. . . A Fool for a Client.


The full quote, of course, is “An attorney who represents himself has a fool for a client.” It’s a cautionary aphorism that every law student learns. It’s also true for non-lawyers. And WC offers as an example of that truth Sutton, Alaska resident Mark N. Wayson.

Mr. Wayson is a former Fairbanks city police officer who, shall we say, left under a cloud. He is also a recreational litigator, a man who seems to easily and readily suffer the kinds of wrong that send him to court for a remedy. In years past, those wrongs have included, in Wayson’s view, injuries done to him by his own lawyers, by his opposition’s lawyers and even by lawyers evaluating claims Wayson has made against his lawyers.

As a result of those many claims, WC suspects he may have trouble finding a lawyer willing to represent him. In Wayson’s world, that can’t possibly be because of something Wayson has done or Wayson’s view of the world; it’s because all lawyers are in an evil alliance against him.

But since those perceived wrongs continue to pile up, he has chosen to represent himself. It’s been pretty ugly.

Most recently, the Alaska Supreme Court considered Wayson’s appeal from losing his case against William E. Stevenson. Stevenson operates a lodge and tour company that gives the visitors access to Matanuska Glacier in southcentral Alaska.1 Access to Stevenson’s business is by gravel road at Milepost 102 on the Glenn Highway. The gravel road crosses land belonging to Wayson. The road is built within an easement granted by the man who owned the land prior to Wayson; to put in legal terms, Wayson’s property is the subservient estate, made subject to an easement held by Stevenson’s property, the dominant estate.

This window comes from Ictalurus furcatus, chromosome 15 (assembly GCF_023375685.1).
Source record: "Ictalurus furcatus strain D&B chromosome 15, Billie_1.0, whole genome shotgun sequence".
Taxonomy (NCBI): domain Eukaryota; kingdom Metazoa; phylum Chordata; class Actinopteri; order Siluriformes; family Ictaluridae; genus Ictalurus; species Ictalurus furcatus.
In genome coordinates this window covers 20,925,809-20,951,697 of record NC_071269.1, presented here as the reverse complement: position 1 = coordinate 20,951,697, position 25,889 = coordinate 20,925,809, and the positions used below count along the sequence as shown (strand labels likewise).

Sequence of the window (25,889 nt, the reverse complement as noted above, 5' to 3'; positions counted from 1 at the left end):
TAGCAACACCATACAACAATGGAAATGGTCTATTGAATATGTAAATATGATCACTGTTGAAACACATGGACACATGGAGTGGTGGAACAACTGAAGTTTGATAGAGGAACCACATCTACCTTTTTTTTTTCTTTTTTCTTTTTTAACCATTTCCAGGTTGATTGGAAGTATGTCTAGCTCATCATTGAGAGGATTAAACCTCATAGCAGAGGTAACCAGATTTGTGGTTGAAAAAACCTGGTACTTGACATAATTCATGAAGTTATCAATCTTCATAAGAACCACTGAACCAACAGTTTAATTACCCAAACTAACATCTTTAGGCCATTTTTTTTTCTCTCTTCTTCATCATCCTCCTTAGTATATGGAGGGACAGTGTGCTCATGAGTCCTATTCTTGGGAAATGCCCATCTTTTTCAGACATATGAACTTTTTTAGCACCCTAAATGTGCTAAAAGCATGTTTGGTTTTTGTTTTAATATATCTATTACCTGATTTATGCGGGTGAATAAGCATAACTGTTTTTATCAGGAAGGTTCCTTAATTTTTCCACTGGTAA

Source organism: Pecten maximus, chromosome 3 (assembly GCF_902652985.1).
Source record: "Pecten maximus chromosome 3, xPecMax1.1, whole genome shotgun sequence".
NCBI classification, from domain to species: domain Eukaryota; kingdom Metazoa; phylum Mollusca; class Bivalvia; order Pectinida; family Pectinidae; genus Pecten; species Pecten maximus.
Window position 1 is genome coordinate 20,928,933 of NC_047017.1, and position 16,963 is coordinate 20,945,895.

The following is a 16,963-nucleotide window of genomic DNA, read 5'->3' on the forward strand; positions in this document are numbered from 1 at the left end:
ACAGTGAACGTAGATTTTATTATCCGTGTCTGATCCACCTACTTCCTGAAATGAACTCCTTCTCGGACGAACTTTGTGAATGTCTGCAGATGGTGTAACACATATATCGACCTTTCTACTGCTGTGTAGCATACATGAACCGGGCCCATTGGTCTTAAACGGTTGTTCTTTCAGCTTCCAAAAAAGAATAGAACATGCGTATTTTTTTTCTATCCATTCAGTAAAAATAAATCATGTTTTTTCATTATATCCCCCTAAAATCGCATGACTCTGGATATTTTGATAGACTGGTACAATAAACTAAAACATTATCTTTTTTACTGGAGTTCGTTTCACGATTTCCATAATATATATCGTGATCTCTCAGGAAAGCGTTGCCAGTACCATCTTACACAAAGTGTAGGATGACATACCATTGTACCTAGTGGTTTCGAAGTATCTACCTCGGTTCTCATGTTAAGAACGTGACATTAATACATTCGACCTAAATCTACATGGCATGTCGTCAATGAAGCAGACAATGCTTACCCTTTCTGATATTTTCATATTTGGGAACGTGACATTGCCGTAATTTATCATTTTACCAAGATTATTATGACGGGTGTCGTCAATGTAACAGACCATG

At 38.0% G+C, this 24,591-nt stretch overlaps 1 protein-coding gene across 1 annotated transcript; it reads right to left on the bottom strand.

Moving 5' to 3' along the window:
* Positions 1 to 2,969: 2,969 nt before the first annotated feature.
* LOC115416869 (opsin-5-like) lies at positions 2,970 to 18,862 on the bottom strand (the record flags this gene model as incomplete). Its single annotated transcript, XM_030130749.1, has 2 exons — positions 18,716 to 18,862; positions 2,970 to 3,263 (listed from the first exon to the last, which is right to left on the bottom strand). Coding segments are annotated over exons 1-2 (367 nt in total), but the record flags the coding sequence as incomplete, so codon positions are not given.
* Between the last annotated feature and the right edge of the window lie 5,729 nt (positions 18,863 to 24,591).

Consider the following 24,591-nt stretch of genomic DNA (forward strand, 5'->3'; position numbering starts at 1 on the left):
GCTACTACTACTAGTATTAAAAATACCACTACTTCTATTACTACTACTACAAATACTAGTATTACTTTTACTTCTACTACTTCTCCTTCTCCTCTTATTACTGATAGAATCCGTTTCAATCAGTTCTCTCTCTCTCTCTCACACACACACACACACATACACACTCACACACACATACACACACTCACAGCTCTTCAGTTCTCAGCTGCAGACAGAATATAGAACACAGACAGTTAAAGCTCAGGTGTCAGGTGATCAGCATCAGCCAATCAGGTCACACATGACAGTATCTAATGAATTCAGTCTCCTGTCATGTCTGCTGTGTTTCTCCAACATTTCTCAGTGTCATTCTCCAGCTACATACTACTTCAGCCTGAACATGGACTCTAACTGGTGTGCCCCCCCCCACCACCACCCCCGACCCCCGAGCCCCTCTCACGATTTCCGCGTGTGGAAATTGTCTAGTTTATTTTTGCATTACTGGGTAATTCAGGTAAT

That didn’t stop Wayson from putting up the No Trespassing sign at the top of this blog post. Or from posting another sign claiming the road was “unsafe.” That didn’t stop Wayson from forcing Stevenson to file a lawsuit to save his business. That didn’t stop Wayson from forcing his claims to trial in Alaska Superior Court.

He lost. Pretty much on all issues. It wasn’t even a very close question.

That didn’t stop Wayson from appealing the loss (and the dismissal of his counterclaims) to the Alaska Supreme Court where, as you probably expected, he lost again. The court’s opinion, authored by Justice Borghesan, meticulously dissects and rejects all of Wayson’s arguments. In a nice touch, Justice Borghesan even found a way to cite to another, earlier case Wayson had lost in the U.S. District Court, where he had sued yet another lawyer.

Among the consequences for Wayson in this near-frivolous lawsuit was an award of attorneys’ fees against Wayson and in favor of Stevenson of $50,000. – also affirmed by the Alaska Supreme Court. Wayson will also get to pay more attorneys’ fees for his loss in the Supreme Court.

The late Justice Jay Rabinowitz once said of folks like Wayson, “Every man is entitled to his day in court. The problem is that some people don’t know when to quit.” Oddly, those kinds of fee awards don’t seem to deter folks like Wayson. There are processes on the books to stop nuisance litigators, but the courts are deeply reluctant to invoke them, and they require someone to be upset enough to hire a lawyer to bring that kind of claim.

These kinds of lawsuits are a serious problem. They consume a lot of court resources, which is particularly serious with the backlog of lawsuits following the pandemic. The fee awards against folks like Wayson only partially compensate the winner. Stevenson almost certainly spent a whole lot more than $50,000 resolving Wayson’s bogus claims. Wayson may even think he “won” by forcing Stevenson to incur all those costs and fees. Wayson may think he “won” by forcing the court system through another expensive trial, because Wayson firmly believes that the court system, too, is biased against him.

Because all those losses can’t possibly be Wayson’s fault.


1 Stevenson is not uncontroversial, either. Stevenson’s Matanuska Glacier Park charges a very steep price for visitors who want to walk on the glacier. Stevenson (and his fight with Wayson) actually made it (paywalled) into the Washington Post last October.

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